Halloween II Vs. Halloween II, and Other Remakes with Sequels

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<em>Halloween II</em> Vs. <em>Halloween II</em>, and Other Remakes with Sequels
By now, glitzy horror remakes have become a fact of life, like bad weather and Michael Bay (who, it’s worth noting, is a producer on many of the most egregious ones). There is the occasional surprise, but for the most part, the remakes are cynical-but-harmless attempts to cash in on an old brand name one last time.

Except, of course, when it’s not one last time. What happens when a remake of a movie that already has a sequel gets a sequel of its own? All kinds of things! For a particularly crazed example, consider Rob Zombie’s Halloween II, which opens today and is a sequel to a remake of a movie that already has seven sequels. Phew. Here's a quick rundown of some popular examples, with a winner called in each case:

1. Halloween II (1981) vs. Halloween II (2009)

The Setups: The original takes place almost entirely in a hospital on the same night as the first movie, where Laurie Strode (Jamie Lee Curtis) continues to flee from The Shape. Zombie’s new movie opens in a hospital but cuts to a year later for similar shenanigans.
The Mayhem: The old movie’s most famous scene has a character trip in a pool of blood and die, no butcher knife required, which once upon a time passed for wit. The new one is exceedingly brutal, with an uproarious marquee sequence that features a kind of Last Supper populated by pumpkin-headed monsters, amongst others. 
Verdict: Zombie’s movie, by far. The 1981 HII isn’t as bad as most of the old sequels, but Zombie has the good sense to get out of the hospital, and he retools slasher clichés into an intense, strange movie that certainly distinguishes itself from his first.

2. The Texas Chainsaw Massacre 2 (1986) vs. The Texas Chainsaw Massacre: The Beginning (2006)

The Setups: Although technically a prequel, 2006’s The Beginning is just a continuation of the callous dirt-chic aesthetic of the 2003 remake, with another foursome served up to everyone’s favorite Texas cannibals. The 1986 movie, meanwhile, is a totally weird attempt to bring the same wrath on the ’80s nuclear family as the original did on hippies.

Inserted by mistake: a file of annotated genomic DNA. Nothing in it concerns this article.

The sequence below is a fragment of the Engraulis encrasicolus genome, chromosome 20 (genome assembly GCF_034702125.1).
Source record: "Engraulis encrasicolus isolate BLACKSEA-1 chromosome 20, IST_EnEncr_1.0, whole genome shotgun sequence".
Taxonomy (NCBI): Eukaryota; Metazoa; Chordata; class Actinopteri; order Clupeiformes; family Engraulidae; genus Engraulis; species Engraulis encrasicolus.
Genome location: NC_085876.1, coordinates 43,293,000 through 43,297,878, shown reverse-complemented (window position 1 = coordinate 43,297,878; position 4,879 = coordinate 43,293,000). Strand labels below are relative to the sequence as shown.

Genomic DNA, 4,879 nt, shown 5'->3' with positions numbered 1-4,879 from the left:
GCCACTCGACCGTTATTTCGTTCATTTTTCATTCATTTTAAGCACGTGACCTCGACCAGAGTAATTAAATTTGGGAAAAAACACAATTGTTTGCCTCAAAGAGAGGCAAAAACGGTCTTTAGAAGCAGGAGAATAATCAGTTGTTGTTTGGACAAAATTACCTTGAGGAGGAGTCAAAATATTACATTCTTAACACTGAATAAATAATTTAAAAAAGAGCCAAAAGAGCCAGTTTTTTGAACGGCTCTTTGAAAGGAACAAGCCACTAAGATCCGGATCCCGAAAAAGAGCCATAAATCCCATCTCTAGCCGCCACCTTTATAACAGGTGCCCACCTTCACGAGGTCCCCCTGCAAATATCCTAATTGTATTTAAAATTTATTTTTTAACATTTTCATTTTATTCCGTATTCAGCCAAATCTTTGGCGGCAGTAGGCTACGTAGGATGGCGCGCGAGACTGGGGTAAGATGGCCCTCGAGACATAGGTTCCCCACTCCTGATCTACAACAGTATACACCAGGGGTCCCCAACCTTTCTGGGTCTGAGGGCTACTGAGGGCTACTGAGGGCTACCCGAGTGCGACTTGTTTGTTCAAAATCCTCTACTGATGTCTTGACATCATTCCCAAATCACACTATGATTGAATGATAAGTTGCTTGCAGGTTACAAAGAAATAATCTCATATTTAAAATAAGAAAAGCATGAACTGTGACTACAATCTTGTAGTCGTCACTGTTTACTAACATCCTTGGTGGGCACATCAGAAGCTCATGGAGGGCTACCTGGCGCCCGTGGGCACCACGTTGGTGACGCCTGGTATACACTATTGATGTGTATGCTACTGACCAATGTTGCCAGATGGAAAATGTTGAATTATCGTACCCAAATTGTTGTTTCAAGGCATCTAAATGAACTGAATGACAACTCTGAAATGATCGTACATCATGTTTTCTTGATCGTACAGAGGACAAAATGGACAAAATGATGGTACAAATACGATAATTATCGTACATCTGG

The Mayhem: Beginning is the usual parade of hacked-up torsos and limbs (the two brothers at its heart are on their way to Vietnam), while its predecessor, filmed mostly in a warehouse, has a long sequence devoted to a deformed, elderly family patriarch who can’t grip a sledgehammer long enough to pound the heroine.
Victor: Both are a mess, but the presence of Dennis Hooper as a maniacal sheriff gives this one to the 1986 movie.

3. The Hills Have Eyes Part II (1985) vs. The Hills Have Eyes II (2007)

The Setups: One follows a decidedly retro motorcade, the other some very unlucky National Guard trainees, as they come up on a coven of nuclear-deformed monsters in the middle of the desert. The two movies have barely anything in common, other than Wes Craven as a credited screenwriter.
The Mayhem: In the 1985 sequel, the dog from the original returns and has his very own flashback of some mutant-killing from back in the day. Nothing else compares.
Victor: Draw. No, but really, draw; both are unwatchable. 

4. Ju-On 2 (2003) vs. The Grudge 2 (2007) 

The Setups: Written and directed, depressingly, by the same dude, the two movies are very different, but both follow the same basic formula: Random people are terrorized by an unhappy dead Japanese woman and her equally dead, unhappy son. Our resident J-horror entry, though it's hardly the only offender in the canon (The Ring Two vs. Ringu 2, etc.).
The Mayhem: Various. Essentially, if you are in the vicinity of unhappy dead Japanese people, avoid abandoned houses, cars, hospitals, apartment buildings, schoolgirls, bridges, bridges with stairs, TV studios, bathroom stalls and Sarah Michelle Gellar.
Victor: Ju-On 2, for atmosphere alone, because neither gets involved with that whole pesky "having a plot" thing.

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